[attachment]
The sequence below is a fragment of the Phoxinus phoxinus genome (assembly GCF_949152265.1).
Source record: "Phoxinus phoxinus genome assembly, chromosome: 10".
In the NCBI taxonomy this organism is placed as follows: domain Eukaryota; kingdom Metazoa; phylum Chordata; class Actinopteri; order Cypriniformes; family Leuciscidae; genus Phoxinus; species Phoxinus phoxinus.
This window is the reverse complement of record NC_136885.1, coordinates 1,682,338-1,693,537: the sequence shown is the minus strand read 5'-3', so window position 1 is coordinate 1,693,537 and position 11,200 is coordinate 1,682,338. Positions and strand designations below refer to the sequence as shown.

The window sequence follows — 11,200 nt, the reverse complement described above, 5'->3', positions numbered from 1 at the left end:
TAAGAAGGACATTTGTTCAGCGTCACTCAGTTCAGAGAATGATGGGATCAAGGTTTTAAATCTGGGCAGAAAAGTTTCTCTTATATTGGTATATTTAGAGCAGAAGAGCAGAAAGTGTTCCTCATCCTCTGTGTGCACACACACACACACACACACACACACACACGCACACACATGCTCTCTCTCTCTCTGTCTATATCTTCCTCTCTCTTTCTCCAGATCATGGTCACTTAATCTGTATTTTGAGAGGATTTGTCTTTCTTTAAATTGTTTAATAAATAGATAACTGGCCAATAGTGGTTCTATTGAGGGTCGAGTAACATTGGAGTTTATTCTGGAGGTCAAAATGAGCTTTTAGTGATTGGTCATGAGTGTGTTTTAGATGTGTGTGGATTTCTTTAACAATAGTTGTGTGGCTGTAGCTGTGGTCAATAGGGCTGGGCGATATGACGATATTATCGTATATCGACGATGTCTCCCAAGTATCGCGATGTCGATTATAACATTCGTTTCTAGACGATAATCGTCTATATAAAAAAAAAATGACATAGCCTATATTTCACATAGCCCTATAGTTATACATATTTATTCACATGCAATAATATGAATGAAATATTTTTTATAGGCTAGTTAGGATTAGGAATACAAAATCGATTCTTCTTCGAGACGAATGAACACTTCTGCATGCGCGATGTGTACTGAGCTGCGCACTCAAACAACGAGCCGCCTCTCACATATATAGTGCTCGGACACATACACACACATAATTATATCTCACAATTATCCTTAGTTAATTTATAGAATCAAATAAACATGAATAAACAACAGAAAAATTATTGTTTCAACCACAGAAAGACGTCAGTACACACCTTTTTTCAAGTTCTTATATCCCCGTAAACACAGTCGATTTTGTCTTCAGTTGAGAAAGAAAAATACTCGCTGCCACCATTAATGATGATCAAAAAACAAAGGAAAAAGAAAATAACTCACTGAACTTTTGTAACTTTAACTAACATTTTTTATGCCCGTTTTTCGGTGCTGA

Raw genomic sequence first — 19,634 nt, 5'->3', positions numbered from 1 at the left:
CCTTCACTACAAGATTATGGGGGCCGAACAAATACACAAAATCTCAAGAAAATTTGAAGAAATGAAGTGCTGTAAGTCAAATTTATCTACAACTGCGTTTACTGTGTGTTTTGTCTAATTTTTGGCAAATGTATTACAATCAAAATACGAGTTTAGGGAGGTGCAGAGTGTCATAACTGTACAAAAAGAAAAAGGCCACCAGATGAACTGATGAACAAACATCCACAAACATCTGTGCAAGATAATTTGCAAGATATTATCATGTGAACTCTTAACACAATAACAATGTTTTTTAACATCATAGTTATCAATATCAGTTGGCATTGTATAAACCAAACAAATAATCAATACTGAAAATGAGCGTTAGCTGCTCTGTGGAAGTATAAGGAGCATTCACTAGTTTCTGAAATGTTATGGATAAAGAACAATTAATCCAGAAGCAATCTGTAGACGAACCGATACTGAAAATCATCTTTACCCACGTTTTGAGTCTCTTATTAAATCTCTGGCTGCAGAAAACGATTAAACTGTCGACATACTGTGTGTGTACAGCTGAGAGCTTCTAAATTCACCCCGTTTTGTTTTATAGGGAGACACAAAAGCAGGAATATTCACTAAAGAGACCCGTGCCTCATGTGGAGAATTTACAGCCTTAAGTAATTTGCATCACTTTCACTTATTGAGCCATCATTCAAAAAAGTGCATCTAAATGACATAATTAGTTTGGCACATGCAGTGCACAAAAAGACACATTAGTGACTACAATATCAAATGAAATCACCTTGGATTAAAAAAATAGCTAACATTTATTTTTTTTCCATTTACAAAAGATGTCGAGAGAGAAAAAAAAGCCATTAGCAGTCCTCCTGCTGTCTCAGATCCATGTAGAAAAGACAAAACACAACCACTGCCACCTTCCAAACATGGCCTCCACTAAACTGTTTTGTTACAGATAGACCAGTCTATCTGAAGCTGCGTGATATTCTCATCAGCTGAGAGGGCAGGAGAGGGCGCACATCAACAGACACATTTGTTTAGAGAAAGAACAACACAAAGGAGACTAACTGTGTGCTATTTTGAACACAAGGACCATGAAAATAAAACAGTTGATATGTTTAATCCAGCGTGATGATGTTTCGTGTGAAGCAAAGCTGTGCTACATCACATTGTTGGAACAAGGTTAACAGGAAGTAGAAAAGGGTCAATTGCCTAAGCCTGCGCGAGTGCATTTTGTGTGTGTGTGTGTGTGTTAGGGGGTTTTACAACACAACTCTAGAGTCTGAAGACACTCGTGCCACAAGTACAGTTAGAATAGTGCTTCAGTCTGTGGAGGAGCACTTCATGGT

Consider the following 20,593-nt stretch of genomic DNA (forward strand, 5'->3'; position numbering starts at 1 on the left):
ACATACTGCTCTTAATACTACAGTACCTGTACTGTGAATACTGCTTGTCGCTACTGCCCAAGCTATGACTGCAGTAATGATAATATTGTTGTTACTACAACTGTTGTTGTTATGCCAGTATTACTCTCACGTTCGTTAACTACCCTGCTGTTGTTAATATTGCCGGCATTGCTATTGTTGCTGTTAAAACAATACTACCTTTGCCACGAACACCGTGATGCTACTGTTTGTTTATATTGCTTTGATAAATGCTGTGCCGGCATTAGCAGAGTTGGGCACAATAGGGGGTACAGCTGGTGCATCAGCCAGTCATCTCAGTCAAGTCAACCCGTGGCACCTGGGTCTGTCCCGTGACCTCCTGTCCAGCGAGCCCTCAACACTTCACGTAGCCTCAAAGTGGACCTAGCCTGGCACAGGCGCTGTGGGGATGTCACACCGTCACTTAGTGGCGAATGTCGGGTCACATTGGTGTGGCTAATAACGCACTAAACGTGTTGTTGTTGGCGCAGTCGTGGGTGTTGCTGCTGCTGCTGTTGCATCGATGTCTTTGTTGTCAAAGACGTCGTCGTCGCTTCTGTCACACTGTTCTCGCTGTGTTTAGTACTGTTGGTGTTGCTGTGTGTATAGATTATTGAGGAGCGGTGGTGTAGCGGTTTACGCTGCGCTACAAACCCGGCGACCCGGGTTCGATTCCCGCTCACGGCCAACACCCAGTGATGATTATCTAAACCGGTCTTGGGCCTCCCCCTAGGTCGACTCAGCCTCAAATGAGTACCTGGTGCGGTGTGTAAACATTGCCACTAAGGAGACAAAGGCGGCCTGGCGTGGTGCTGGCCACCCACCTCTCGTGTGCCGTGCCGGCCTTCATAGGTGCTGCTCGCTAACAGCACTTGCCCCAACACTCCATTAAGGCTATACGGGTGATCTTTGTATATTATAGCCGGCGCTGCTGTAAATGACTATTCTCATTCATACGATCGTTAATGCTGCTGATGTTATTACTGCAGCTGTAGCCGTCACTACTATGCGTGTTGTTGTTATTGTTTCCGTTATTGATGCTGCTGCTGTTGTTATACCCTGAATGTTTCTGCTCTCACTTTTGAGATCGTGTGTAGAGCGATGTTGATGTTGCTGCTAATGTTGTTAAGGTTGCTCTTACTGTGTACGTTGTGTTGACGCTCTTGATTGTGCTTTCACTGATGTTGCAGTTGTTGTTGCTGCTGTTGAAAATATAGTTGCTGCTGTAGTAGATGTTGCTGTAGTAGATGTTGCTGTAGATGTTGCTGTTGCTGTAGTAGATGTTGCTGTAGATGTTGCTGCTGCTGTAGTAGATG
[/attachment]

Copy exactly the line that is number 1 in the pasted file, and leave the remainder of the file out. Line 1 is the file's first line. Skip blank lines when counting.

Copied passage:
The sequence below is a fragment of the Phoxinus phoxinus genome (assembly GCF_949152265.1).